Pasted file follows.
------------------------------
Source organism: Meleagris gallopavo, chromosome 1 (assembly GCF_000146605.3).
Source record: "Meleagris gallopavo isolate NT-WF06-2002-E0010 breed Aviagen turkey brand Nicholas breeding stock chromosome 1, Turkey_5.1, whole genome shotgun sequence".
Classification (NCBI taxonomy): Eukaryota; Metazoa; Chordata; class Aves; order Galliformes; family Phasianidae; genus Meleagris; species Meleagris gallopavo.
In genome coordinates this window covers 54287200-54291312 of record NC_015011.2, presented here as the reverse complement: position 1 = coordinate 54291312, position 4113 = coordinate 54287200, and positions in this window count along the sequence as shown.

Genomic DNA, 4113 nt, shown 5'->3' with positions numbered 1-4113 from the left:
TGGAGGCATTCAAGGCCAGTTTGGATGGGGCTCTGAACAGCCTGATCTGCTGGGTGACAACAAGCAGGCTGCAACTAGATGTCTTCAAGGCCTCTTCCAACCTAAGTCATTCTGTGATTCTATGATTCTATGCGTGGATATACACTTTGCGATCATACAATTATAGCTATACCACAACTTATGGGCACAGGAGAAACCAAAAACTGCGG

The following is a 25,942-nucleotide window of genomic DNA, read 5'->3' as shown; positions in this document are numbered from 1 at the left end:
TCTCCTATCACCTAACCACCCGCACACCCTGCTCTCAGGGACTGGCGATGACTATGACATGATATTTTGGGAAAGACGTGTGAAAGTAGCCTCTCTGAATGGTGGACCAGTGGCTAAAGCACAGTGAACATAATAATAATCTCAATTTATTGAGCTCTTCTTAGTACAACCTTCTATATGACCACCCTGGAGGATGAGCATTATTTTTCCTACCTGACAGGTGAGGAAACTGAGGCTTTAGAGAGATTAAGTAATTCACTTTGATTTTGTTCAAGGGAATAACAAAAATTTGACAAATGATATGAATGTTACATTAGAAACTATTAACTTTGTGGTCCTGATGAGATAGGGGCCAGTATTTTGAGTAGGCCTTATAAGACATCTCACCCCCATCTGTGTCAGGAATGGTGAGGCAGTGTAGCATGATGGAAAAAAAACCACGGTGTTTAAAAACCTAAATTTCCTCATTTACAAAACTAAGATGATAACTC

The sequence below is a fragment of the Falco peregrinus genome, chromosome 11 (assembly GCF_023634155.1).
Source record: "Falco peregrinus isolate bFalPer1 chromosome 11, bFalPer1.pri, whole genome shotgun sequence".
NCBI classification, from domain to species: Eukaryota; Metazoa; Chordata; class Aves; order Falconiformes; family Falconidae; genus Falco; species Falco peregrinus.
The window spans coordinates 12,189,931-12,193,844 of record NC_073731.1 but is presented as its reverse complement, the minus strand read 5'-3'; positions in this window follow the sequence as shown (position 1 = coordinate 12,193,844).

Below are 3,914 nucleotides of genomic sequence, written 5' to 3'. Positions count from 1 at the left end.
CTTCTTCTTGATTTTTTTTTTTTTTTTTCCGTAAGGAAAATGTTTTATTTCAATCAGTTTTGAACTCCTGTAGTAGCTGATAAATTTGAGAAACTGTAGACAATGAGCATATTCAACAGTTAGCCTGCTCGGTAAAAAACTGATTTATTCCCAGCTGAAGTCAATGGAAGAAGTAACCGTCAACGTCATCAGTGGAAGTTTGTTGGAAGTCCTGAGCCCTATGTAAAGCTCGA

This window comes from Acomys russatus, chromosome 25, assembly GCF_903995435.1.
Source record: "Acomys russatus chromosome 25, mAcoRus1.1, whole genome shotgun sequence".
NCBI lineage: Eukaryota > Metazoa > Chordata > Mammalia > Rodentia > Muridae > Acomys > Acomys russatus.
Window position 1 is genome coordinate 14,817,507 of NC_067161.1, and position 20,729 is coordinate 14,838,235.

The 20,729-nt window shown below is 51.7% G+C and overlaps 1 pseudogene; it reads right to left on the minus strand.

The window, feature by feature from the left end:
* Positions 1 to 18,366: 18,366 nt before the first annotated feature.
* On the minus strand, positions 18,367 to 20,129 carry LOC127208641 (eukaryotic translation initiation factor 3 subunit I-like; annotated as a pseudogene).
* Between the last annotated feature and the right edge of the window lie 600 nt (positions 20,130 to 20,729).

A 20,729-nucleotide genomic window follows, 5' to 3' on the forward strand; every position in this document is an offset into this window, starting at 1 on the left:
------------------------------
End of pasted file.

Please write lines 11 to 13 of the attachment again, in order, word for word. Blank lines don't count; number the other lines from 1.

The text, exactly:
NCBI classification, from domain to species: Eukaryota; Metazoa; Chordata; class Aves; order Falconiformes; family Falconidae; genus Falco; species Falco peregrinus.
The window spans coordinates 12,189,931-12,193,844 of record NC_073731.1 but is presented as its reverse complement, the minus strand read 5'-3'; positions in this window follow the sequence as shown (position 1 = coordinate 12,193,844).

Below are 3,914 nucleotides of genomic sequence, written 5' to 3'. Positions count from 1 at the left end.